Providing for the needs of the whole child through collaboration is increasingly the focus of policy development within special education. But what kind of collaboration will be involved in providing a coherent and full range of services for children?
Some of the general aims of working together with other agencies are:
- early identification of issues and coordinated intervention
- better access to appropriate services or expertise
- improved achievement and engagement in education
- better support for parents
- children, young people and family's needs addressed more appropriately
- better quality services
- reduced need for more specialist services
How do these manifest themselves within your setting?
How do you evidence the positive impact of multi-professional working in your school?
What would you add to the list?
Developing multi-agency working is not without challenges. Some examples of potential barriers are:
- Each agency has its own practices and culture designed to meet its core function
- Lines of authority and decision-making are not clear
- Historical 'baggage' between some agencies
- Different legal frameworks regulate different agencies
- Lack of knowledge about why other agencies are involved
- Ineffective communication
- Lack of confidence about what to share, how and when
- Lack of understanding of different agency roles and responsibilities
- Not knowing who to contact within other agencies
Difficulties may be intensified by the practicalities of finance, resourcing and organisational change.
Do you recognise any of the following tensions from your own experiences of multi-agency working?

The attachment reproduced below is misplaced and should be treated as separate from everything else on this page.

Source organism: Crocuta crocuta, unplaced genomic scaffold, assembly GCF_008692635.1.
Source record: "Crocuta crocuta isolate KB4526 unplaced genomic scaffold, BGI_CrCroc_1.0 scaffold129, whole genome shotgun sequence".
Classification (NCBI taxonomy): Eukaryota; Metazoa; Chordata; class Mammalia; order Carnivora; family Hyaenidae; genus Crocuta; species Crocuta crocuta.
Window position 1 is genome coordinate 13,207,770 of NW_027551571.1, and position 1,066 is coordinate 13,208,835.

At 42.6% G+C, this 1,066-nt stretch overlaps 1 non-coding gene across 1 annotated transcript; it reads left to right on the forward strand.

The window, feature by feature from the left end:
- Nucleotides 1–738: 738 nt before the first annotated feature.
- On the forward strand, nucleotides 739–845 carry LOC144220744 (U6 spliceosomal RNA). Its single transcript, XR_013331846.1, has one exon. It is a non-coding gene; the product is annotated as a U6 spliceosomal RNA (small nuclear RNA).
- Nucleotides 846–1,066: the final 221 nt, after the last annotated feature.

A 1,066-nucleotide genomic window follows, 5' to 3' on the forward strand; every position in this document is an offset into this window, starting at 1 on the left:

- Individuals from other agencies using power or status to over-ride others
- Another agency not delivering on promises
- Another agency doing something you believe is wrong or against the child or young person's interests
- Another agency using different legislation to justify their actions, or inaction
- Structural issues in another agency (eg staff shortages, delays in responding)
- Pressure from another agency to use your resources on what you consider a low priority
Effective multi-agency working relies on leaders being able to understand the context within which each agency operates. This will help the school to develop procedures which facilitate collaboration and accommodate professional differences.
Some identified components of effective multi-agency work are:
- Clearly agreed and defined functions for each agency
- Agreed tasks with defined boundaries
- Effective communication using common language
- Understanding of, and respect for, each otherss work
- Common goals
- Recognition of different skills
- Clarity of arrangements
...you have to try to see why, from their perspective, they don't feel able to do
something in a particular way. There is no value in turning issues into battles between
individuals or services. It really is about understanding.